Harami is a Japanese word meaning pregnant woman. When trading using Japanese candles, these are a pair of one long candle immediately followed by a shorter candle of the opposite type. Harami candles are considered a good way to determine a possible trend reversal.
How do you read Harami candlesticks?
Below on the picture, you have a bullish Harami candle and a bearish Harami candlestick. Remember that the former is to be preceded by a downward movement and the latter by an upward movement.
As mentioned, Harami candlestick pattern appears in pairs. This is usually close to the end of an uptrend or downtrend.
The first candle that appears is a large long one. If it's in an uptrend, it will be a large green candle. If the trend was bearish, you'll first see a large orange candle.
The second candle is a small one of the opposite color. So if the trend was up, this candle will be short and orange. If the trend was down, this will be a short green candle.
What is the difference between a Harami and an Inside Bar?
As a reminder, I give below the Inside Bar graphic.
The two patterning are somewhat similar, but they are two different species. For in Inside Bar, the idea is that the second bar of the layout should fit its L and H values inside the L and H values of the first bar of the layout. Open and Close prices have no meaning here.
What does a harami candle indicate?
In a clear trend, you'll find same colored candles developing one after the other. Longer candles indicate a strong trend. An opposite color candle signals a trend reversal. What makes Harami candles special is that the opposite color candle is smaller than the previous candle. In addition, it usually develops within the opening and close of the previous candle. This is an indicator of a possible reversal. It might also indicate that price correction is imminent before the trend continues in the same direction.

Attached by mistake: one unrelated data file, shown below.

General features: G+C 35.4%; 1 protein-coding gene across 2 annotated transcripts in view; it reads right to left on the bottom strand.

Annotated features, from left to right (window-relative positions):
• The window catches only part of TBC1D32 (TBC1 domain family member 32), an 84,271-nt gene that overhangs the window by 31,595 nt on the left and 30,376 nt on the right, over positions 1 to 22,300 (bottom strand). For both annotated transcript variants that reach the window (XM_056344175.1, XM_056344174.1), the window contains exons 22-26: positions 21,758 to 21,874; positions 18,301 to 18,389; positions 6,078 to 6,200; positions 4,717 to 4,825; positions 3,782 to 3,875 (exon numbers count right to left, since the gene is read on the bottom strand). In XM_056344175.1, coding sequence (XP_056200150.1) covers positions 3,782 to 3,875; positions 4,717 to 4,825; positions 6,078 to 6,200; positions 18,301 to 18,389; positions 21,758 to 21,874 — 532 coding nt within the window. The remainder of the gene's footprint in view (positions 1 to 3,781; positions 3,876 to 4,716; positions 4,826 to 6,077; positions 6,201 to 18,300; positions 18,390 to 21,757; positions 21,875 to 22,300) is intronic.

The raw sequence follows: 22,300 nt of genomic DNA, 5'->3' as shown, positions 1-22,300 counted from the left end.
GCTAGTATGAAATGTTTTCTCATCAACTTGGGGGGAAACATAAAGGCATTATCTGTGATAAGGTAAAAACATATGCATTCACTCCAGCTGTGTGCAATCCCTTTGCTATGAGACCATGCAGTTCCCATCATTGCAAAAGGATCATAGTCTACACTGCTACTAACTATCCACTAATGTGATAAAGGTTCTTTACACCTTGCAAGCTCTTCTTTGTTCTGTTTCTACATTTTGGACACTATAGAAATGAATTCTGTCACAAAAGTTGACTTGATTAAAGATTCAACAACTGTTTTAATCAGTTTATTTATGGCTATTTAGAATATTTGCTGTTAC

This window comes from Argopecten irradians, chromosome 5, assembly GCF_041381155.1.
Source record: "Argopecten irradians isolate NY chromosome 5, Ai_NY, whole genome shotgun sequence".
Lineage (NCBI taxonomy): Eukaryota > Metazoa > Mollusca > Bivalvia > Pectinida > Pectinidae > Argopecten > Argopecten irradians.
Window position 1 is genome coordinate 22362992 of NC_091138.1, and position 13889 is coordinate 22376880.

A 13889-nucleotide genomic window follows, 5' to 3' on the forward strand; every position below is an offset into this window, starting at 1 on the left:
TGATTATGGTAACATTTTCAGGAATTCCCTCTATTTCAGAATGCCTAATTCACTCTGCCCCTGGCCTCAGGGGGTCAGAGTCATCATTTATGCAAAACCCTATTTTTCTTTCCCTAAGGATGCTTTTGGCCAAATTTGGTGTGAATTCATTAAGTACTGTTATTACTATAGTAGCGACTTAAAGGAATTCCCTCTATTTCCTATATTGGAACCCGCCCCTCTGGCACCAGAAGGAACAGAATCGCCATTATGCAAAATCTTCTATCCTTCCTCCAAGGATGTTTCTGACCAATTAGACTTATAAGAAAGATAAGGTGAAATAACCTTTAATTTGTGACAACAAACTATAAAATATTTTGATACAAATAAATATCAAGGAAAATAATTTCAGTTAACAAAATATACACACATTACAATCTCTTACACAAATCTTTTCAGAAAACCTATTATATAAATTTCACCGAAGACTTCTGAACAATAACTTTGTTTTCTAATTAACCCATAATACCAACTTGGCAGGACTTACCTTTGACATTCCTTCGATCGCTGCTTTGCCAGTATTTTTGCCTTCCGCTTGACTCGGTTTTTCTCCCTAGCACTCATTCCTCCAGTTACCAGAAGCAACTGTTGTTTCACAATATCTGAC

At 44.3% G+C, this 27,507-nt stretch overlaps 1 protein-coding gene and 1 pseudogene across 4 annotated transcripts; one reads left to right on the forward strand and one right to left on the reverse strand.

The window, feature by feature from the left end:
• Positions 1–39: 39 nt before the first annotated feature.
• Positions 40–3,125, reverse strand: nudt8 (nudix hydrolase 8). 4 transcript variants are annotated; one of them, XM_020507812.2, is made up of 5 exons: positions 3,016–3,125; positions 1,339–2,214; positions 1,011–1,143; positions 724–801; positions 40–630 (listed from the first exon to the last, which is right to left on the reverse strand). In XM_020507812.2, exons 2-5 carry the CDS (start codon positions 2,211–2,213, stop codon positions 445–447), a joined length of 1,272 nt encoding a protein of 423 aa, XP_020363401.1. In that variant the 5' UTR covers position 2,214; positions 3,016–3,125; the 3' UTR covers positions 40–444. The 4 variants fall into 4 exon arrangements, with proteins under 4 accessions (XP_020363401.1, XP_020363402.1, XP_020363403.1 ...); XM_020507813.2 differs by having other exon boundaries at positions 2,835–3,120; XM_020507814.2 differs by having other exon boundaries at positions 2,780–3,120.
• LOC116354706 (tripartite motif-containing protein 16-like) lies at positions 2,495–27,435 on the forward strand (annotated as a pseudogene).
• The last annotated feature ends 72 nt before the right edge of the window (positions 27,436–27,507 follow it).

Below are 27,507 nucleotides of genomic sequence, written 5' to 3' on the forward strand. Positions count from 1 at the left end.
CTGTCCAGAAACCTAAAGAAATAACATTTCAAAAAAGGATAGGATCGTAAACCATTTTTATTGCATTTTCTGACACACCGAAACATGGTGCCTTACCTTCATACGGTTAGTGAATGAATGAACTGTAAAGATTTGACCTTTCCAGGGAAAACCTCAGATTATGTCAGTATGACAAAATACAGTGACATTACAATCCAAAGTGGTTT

How to trade using Harami candles on IQ Option
Below you will see a bearish Harami pattern on the daily chart of Wheat. This type of Harami is very rarely seen on intraday charts.
The Harami candles are best used when trading for longer periods. In the example above, each candle develops over 1 day. So when the Harami candlestick pair appears the easiest place to enter a position is when the third, orange candle starts developing. This is a clear indicator that the trend is heading down. The most appropriate trade expiry should be set at 1 day. The reason for this is that you don't know for sure if the downtrend will continue or if this is simply a price correction.
How effective is the Harami formation?
The way the pattern works that I have described is the one that circulates in the literature. By nature, the Harami pattern is a trend reversal pattern. In practice, however, it just as often occurs as a pattern heralding a continuation of a trend. A bit confusing, isn't it?
Therefore it is very important to use the Harami candlestick with additional tools. Harami without additional elements to confirm the entry will have very average results. To make the pattern more effective it is advisable to use it in the presence of support and resistance lines, trend lines or important Fibonacci levels.
It is also a good idea to check how often the pattern appears and how effective it is in the context of the assets and time frames you are using.
Now that you know how to analyze and use Harami candles, try using them in your IQ Option account. Then share your results in the comments section below.
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